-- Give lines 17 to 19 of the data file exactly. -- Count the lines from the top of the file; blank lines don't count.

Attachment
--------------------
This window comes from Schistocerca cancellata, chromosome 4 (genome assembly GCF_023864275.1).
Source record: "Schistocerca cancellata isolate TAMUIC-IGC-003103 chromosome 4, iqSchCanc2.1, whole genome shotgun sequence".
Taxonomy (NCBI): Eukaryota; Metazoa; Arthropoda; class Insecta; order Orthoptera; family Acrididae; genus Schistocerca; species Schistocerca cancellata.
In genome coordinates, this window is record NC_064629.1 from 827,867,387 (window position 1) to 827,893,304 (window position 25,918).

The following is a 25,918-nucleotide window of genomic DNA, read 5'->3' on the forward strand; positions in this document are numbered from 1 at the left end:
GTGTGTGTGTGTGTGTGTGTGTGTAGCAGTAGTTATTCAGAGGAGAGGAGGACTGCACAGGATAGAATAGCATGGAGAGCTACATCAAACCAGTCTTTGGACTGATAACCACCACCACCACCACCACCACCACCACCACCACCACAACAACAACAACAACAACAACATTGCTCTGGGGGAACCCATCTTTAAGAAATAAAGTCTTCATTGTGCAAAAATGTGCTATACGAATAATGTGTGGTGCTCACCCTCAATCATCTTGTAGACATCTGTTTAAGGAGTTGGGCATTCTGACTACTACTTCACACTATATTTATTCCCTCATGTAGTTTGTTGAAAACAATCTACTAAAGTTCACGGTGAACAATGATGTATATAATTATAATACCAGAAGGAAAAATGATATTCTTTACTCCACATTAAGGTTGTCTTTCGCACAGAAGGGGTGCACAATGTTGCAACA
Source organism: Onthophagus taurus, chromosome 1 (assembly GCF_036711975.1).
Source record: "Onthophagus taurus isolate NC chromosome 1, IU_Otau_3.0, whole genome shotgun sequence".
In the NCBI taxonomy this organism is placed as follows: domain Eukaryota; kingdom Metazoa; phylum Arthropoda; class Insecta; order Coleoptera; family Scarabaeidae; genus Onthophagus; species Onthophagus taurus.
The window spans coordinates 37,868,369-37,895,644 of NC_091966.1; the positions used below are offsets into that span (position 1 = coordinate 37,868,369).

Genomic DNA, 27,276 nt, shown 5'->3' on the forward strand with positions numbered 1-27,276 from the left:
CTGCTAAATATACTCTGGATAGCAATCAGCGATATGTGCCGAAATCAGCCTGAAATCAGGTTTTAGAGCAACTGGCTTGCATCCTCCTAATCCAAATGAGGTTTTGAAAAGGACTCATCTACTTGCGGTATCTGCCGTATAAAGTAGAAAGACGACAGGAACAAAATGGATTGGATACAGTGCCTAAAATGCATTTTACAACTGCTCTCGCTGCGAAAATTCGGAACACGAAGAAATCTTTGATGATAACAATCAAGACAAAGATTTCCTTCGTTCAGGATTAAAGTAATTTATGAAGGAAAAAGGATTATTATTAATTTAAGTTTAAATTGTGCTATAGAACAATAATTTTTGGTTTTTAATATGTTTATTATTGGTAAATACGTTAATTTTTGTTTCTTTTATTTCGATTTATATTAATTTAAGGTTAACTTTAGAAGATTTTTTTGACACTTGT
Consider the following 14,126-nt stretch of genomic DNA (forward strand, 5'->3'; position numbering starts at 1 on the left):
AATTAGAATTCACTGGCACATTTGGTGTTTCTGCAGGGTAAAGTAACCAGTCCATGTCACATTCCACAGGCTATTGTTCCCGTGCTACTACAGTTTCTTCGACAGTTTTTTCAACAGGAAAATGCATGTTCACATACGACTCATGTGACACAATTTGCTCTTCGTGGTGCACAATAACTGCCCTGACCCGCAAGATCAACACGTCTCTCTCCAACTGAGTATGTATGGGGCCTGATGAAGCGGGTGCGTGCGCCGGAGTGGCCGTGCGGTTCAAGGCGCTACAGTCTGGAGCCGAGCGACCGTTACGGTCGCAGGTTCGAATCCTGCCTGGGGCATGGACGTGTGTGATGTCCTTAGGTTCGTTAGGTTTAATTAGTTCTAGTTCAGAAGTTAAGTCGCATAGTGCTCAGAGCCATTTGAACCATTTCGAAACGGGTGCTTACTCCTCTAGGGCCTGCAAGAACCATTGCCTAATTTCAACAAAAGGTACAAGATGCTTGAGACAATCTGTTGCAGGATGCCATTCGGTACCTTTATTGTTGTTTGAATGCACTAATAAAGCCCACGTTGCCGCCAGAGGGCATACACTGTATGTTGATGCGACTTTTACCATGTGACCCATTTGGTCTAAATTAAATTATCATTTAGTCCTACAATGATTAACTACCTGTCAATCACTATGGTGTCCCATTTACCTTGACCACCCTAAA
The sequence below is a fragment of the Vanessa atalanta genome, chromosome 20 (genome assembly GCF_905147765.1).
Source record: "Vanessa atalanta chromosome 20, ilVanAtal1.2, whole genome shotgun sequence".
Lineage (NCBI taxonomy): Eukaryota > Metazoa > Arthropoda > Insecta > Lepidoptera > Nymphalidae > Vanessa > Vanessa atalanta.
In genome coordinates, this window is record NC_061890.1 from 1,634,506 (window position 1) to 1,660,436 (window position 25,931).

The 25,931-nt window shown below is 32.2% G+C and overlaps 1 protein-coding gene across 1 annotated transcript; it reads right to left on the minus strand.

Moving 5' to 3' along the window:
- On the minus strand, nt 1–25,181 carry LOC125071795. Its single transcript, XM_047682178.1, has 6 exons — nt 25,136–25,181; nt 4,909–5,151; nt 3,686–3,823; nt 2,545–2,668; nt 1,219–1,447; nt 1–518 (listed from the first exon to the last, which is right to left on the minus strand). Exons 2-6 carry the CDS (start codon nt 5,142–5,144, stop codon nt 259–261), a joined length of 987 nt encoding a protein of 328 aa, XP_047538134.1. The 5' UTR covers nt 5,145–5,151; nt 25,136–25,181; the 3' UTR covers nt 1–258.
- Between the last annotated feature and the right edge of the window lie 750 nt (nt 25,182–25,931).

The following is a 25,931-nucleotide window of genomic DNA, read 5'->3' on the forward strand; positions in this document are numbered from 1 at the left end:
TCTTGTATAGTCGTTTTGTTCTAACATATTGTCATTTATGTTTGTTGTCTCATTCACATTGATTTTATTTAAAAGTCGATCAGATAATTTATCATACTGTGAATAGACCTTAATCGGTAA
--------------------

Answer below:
Lineage (NCBI taxonomy): Eukaryota > Metazoa > Arthropoda > Insecta > Lepidoptera > Nymphalidae > Vanessa > Vanessa atalanta.
In genome coordinates, this window is record NC_061890.1 from 1,634,506 (window position 1) to 1,660,436 (window position 25,931).

The 25,931-nt window shown below is 32.2% G+C and overlaps 1 protein-coding gene across 1 annotated transcript; it reads right to left on the minus strand.